Do you ever get tired of the “…it’s too competitive out there” story? What about, “…rates are declining and it is too hard to compete?”
I read about it and hear about it, at least from those who honestly express what they are experiencing. However, is the answer really to lower the rate and offer more than you should, more than makes sense, and ‘win’ a deal putting the ‘win’ over the structure? Is this the market in which we live? Is this a market in which we can succeed?
I suppose that you can operate this way and market this way. However, many factors would thank you for this in the long run, since this mentality would be short term and eventually short lived, in the scheme of things.
The more important issue, however, is not what we give up or how low the factoring rate could be. It should not be about price and funding ‘air’ to make a deal work.
After all, at the end of the day, factors sell the same thing: money.
We make it pretty with software and perceived benefits that we all share, such as same day funding and other marketing type benefits. But, what makes each of us different? Isn’t that really why a client chooses one factor over another?
Yes, there are those clients who really do only care about rate. Those are the clients that more than likely will not become long term clients or long term referral sources. Factors still want to work with them though. Why not? It is still a closed ‘deal’ and a client.
But, for most people, what makes a factor different is not ‘what’ they sell but ‘who’ they are. Maybe it is their personal relationship, word of mouth, someone they know who provided a recommendation, or something else. Maybe, it is something even more though. Maybe it is that they believe the factor they choose is working for them and the success of their business. At least, this is my opinion.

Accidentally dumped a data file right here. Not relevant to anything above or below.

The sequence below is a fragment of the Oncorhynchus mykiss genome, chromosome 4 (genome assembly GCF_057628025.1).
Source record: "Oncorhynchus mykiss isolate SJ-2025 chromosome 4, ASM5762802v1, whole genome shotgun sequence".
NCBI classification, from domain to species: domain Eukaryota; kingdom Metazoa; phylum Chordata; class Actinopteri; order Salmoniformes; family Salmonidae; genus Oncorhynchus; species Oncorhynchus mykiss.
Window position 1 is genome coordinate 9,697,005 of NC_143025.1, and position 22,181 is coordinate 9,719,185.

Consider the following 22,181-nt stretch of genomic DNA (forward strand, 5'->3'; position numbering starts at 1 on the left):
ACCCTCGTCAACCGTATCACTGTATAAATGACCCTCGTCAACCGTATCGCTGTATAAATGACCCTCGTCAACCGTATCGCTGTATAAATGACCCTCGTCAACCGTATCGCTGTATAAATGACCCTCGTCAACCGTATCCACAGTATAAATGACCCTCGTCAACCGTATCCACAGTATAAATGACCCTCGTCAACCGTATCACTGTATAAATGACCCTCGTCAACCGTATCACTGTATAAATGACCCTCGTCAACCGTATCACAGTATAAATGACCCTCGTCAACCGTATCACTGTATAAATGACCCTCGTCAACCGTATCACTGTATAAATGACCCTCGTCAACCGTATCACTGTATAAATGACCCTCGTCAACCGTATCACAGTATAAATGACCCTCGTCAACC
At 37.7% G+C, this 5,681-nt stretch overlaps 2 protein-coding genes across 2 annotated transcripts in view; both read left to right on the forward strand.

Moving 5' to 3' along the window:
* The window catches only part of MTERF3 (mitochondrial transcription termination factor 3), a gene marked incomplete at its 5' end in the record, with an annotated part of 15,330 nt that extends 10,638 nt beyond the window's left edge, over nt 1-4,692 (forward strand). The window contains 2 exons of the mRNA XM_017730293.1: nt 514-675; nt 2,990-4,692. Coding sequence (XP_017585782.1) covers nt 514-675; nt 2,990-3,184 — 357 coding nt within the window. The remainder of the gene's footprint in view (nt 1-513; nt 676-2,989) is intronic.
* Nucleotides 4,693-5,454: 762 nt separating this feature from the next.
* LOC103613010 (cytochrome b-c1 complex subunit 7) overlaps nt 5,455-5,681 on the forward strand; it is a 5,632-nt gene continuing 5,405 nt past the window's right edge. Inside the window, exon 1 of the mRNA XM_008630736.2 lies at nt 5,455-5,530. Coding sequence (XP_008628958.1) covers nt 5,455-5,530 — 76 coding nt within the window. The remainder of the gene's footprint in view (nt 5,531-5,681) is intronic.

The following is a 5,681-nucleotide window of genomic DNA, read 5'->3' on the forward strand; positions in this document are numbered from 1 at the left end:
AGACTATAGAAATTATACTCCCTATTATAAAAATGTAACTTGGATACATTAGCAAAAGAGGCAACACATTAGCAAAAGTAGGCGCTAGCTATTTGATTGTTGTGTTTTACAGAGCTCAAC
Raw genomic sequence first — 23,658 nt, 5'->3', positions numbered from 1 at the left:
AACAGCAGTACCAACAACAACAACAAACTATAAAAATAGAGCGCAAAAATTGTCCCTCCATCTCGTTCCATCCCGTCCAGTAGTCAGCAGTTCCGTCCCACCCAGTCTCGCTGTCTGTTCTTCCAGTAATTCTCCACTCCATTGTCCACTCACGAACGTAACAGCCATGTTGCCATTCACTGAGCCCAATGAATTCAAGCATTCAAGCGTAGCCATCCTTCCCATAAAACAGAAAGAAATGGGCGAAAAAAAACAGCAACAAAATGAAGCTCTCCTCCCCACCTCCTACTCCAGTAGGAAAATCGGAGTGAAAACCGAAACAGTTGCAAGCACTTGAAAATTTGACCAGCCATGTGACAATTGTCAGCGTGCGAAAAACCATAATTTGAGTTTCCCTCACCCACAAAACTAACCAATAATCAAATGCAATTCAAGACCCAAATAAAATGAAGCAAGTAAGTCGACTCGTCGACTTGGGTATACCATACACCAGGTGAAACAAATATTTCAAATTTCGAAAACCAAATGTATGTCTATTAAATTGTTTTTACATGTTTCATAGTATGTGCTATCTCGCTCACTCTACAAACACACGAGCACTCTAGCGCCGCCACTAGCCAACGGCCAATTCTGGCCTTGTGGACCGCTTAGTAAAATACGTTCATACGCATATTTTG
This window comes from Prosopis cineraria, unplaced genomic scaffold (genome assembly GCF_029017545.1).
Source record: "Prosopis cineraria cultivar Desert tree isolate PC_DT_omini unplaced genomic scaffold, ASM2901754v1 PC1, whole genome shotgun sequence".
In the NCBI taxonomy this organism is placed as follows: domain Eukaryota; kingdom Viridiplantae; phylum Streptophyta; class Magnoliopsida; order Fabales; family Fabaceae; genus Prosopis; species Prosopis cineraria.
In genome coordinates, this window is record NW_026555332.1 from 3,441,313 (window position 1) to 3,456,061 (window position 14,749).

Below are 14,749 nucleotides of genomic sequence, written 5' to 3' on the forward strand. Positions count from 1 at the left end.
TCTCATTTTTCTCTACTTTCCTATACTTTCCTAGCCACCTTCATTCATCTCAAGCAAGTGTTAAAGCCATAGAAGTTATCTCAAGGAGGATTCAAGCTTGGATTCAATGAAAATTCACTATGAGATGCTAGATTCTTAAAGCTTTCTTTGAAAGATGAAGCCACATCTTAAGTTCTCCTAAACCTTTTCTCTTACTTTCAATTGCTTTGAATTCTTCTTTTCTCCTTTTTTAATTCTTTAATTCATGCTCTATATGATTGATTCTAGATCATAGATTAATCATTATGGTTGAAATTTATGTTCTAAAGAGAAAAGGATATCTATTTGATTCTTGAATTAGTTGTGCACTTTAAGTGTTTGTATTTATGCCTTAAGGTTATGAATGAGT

With that said, many companies make buying decisions based on ‘who’ they work with and not ‘what’ they sell. Business owners often choose vendors, computers, stores, banks, and yes, even factors, based on the purchaser’s (or business owner’s) belief system. Therefore, those same business owners readily align with a factor that also aligns with their beliefs. Don’t take my word for it though. Look at those such as Simon Sinek (click on the link). People often make buying decisions based on the ‘why’ and not the ‘what’ or ‘how’.
So, to keep this short, what is your why? What makes you different? Is it a niche? It is your people? Or, is it just your price?
Whatever it may be, does everyone in your company know? Do they believe in that same philosophy? Do they live that culture and that belief? And, more importantly, it is not if you can sell your benefits and features, it is if someone wants to buy into them? Discover your why.
Wishing you success. The Factor Guru.